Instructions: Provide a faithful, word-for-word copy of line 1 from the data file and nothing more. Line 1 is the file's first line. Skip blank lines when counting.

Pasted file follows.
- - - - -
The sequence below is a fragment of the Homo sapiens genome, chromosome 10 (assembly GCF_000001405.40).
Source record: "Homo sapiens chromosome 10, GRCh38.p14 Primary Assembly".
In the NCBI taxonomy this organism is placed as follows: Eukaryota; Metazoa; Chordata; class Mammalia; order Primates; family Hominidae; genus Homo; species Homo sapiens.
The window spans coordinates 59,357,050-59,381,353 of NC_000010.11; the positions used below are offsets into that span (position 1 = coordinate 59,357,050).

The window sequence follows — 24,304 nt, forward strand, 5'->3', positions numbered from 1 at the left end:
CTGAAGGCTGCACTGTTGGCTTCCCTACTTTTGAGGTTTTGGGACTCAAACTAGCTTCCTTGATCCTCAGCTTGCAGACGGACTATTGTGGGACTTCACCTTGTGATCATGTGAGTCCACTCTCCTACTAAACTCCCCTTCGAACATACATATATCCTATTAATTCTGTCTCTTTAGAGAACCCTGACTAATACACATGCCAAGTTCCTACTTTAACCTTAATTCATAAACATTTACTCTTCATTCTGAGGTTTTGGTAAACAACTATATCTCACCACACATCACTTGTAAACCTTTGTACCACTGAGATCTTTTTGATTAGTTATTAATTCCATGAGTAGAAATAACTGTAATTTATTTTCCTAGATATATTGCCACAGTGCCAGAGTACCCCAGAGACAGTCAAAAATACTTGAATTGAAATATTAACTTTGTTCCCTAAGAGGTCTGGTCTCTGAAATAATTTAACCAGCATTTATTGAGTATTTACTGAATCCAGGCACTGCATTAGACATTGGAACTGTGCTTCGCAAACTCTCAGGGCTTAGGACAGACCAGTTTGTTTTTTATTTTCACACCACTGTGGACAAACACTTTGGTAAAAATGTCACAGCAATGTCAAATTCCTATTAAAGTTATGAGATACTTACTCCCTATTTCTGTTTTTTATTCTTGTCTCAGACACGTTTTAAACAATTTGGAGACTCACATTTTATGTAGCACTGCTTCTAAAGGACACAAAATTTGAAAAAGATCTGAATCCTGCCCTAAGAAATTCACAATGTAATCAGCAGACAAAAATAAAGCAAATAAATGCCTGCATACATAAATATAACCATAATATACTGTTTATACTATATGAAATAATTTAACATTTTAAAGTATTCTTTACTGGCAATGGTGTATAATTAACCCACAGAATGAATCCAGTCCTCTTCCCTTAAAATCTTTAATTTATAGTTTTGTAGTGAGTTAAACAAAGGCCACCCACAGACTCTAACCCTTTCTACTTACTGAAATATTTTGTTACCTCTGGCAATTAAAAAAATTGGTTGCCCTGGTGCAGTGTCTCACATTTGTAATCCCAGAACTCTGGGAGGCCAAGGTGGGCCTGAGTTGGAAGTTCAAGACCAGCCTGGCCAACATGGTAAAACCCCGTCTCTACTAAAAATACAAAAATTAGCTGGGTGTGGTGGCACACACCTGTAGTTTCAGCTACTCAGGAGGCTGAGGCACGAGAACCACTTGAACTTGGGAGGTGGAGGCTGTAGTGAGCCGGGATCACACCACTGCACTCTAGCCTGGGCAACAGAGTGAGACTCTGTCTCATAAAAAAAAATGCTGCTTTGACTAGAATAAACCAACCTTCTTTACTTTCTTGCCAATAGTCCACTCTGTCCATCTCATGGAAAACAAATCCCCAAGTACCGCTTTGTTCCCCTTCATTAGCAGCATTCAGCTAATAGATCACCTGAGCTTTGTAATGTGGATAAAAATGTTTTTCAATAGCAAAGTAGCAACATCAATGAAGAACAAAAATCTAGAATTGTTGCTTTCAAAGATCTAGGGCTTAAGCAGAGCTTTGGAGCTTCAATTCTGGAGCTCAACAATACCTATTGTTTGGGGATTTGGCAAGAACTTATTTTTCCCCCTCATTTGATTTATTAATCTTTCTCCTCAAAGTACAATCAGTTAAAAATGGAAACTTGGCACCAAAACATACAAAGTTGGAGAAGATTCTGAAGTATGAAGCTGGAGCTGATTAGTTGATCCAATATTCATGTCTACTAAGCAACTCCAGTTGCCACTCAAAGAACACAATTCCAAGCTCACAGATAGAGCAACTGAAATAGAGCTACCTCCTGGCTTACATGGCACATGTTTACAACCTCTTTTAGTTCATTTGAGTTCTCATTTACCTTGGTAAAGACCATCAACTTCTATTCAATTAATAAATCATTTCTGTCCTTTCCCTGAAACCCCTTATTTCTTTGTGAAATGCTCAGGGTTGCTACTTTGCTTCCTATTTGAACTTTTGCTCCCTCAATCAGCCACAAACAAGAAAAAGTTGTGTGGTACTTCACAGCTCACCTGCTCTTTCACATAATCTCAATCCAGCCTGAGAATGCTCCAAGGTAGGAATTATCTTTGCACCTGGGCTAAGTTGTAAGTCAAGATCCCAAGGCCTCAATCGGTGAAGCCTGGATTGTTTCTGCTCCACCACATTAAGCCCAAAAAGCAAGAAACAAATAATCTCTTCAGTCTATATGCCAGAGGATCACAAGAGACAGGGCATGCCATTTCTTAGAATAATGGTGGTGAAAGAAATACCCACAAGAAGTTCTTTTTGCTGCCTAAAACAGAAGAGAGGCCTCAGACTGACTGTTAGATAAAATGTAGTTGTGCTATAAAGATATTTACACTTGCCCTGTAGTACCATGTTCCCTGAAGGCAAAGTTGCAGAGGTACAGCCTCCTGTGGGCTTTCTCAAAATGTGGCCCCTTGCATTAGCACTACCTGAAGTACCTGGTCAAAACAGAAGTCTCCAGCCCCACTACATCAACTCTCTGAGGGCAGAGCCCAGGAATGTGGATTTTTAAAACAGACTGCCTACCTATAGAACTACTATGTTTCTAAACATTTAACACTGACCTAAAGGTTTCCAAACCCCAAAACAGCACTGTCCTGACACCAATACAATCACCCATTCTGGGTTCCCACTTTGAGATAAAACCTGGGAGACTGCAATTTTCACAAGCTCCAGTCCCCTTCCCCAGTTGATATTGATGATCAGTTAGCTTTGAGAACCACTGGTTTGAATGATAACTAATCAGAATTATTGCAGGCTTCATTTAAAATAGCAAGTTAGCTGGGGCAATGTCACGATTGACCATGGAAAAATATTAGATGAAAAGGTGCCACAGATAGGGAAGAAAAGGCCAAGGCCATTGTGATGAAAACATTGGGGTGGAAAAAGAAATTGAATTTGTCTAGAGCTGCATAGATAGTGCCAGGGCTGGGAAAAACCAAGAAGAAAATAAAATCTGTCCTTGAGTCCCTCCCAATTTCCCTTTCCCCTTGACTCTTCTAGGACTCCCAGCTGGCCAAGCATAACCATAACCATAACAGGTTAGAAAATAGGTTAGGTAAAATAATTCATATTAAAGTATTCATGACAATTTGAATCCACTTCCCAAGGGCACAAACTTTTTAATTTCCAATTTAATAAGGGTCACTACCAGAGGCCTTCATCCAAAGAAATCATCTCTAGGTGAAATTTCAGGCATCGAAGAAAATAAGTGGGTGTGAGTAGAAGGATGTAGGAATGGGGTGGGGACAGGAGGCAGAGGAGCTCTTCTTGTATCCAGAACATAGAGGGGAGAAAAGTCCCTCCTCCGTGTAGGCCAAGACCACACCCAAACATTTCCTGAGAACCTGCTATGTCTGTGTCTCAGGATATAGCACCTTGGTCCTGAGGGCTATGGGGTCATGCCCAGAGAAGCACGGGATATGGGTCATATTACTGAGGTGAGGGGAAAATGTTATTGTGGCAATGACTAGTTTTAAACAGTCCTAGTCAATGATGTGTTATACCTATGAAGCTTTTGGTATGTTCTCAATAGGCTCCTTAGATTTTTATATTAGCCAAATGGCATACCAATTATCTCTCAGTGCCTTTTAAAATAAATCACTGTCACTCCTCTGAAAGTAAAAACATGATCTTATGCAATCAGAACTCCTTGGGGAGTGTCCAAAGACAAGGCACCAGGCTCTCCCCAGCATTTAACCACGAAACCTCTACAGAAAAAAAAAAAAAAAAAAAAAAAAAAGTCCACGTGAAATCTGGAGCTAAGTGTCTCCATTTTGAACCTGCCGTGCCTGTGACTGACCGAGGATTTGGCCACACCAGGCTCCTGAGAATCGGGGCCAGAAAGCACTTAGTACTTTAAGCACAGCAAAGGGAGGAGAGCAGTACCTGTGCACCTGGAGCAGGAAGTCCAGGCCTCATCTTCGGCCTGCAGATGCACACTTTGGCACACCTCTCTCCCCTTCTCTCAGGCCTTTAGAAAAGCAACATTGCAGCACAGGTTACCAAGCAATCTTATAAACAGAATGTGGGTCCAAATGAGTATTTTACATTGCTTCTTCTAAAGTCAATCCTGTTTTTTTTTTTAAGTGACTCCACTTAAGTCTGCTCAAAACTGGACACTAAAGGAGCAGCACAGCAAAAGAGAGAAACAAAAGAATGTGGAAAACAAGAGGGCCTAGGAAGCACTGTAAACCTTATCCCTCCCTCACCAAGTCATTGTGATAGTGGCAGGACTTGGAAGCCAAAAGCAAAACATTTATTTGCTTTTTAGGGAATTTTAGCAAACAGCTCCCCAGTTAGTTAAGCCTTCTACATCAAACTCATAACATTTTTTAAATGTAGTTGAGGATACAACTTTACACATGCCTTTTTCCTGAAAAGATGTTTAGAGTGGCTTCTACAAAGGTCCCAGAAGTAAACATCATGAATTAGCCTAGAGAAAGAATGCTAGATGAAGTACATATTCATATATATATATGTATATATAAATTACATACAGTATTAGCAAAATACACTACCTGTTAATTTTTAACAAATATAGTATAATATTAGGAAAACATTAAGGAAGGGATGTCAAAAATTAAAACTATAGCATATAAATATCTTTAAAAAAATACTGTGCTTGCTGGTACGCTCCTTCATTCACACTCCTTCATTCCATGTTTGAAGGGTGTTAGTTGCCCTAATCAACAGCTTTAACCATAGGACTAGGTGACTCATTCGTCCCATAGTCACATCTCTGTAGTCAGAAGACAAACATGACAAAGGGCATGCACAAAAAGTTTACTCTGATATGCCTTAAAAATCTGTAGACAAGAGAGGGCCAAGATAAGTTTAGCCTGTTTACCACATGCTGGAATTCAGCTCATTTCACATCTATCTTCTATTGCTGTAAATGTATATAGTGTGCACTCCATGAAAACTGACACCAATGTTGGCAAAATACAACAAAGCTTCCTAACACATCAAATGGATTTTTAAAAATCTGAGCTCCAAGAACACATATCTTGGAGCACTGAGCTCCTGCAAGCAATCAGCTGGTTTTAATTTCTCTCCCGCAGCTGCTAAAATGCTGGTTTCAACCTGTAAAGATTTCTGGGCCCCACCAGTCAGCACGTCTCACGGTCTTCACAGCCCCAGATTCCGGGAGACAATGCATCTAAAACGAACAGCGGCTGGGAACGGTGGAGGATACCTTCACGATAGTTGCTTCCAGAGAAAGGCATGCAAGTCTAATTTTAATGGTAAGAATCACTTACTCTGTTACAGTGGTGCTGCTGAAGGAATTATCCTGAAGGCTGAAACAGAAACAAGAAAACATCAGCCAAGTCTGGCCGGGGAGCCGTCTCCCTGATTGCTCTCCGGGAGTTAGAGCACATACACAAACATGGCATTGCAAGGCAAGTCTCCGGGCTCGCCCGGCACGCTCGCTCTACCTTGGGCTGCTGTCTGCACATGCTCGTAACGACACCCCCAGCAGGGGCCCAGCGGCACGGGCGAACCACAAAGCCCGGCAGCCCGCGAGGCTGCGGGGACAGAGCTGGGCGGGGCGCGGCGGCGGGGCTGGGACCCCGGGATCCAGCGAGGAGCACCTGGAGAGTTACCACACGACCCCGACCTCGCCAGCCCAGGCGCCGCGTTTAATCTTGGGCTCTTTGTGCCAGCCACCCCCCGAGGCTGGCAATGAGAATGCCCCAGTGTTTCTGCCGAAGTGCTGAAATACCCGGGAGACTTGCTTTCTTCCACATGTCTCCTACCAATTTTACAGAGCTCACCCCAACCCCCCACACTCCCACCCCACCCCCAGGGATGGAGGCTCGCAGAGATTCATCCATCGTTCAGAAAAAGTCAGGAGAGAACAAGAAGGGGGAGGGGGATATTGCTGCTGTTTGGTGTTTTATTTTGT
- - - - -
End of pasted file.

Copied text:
The sequence below is a fragment of the Homo sapiens genome, chromosome 10 (assembly GCF_000001405.40).